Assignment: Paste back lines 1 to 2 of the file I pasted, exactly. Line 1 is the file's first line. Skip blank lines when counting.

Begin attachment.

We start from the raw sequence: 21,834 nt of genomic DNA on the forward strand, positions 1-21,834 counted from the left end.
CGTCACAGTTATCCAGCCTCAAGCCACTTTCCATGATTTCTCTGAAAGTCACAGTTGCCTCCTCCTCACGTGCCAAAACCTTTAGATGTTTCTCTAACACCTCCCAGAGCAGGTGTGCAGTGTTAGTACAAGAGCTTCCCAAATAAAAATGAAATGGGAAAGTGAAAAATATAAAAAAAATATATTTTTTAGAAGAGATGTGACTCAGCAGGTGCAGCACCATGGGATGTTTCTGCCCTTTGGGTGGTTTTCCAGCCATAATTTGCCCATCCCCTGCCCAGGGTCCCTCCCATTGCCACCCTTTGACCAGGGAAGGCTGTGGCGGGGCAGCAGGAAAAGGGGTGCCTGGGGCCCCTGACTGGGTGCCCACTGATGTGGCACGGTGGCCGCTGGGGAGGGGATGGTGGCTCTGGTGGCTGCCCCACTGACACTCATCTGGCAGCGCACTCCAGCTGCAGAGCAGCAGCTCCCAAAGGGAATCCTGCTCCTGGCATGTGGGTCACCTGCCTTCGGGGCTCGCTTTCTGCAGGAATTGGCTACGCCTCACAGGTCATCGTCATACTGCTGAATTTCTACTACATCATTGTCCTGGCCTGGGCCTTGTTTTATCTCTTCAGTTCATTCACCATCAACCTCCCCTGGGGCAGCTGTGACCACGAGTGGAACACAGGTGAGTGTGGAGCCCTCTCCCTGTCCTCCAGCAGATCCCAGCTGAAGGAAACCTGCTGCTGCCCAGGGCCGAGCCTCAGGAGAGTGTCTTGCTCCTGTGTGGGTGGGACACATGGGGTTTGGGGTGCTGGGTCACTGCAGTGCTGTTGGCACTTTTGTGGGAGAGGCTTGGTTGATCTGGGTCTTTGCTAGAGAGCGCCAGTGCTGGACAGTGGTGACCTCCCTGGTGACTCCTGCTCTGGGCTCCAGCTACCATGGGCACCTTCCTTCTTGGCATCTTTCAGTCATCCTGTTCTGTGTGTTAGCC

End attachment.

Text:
We start from the raw sequence: 21,834 nt of genomic DNA on the forward strand, positions 1-21,834 counted from the left end.
CGTCACAGTTATCCAGCCTCAAGCCACTTTCCATGATTTCTCTGAAAGTCACAGTTGCCTCCTCCTCACGTGCCAAAACCTTTAGATGTTTCTCTAACACCTCCCAGAGCAGGTGTGCAGTGTTAGTACAAGAGCTTCCCAAATAAAAATGAAATGGGAAAGTGAAAAATATAAAAAAAATATATTTTTTAGAAGAGATGTGACTCAGCAGGTGCAGCACCATGGGATGTTTCTGCCCTTTGGGTGGTTTTCCAGCCATAATTTGCCCATCCCCTGCCCAGGGTCCCTCCCATTGCCACCCTTTGACCAGGGAAGGCTGTGGCGGGGCAGCAGGAAAAGGGGTGCCTGGGGCCCCTGACTGGGTGCCCACTGATGTGGCACGGTGGCCGCTGGGGAGGGGATGGTGGCTCTGGTGGCTGCCCCACTGACACTCATCTGGCAGCGCACTCCAGCTGCAGAGCAGCAGCTCCCAAAGGGAATCCTGCTCCTGGCATGTGGGTCACCTGCCTTCGGGGCTCGCTTTCTGCAGGAATTGGCTACGCCTCACAGGTCATCGTCATACTGCTGAATTTCTACTACATCATTGTCCTGGCCTGGGCCTTGTTTTATCTCTTCAGTTCATTCACCATCAACCTCCCCTGGGGCAGCTGTGACCACGAGTGGAACACAGGTGAGTGTGGAGCCCTCTCCCTGTCCTCCAGCAGATCCCAGCTGAAGGAAACCTGCTGCTGCCCAGGGCCGAGCCTCAGGAGAGTGTCTTGCTCCTGTGTGGGTGGGACACATGGGGTTTGGGGTGCTGGGTCACTGCAGTGCTGTTGGCACTTTTGTGGGAGAGGCTTGGTTGATCTGGGTCTTTGCTAGAGAGCGCCAGTGCTGGACAGTGGTGACCTCCCTGGTGACTCCTGCTCTGGGCTCCAGCTACCATGGGCACCTTCCTTCTTGGCATCTTTCAGTCATCCTGTTCTGTGTGTTAGCC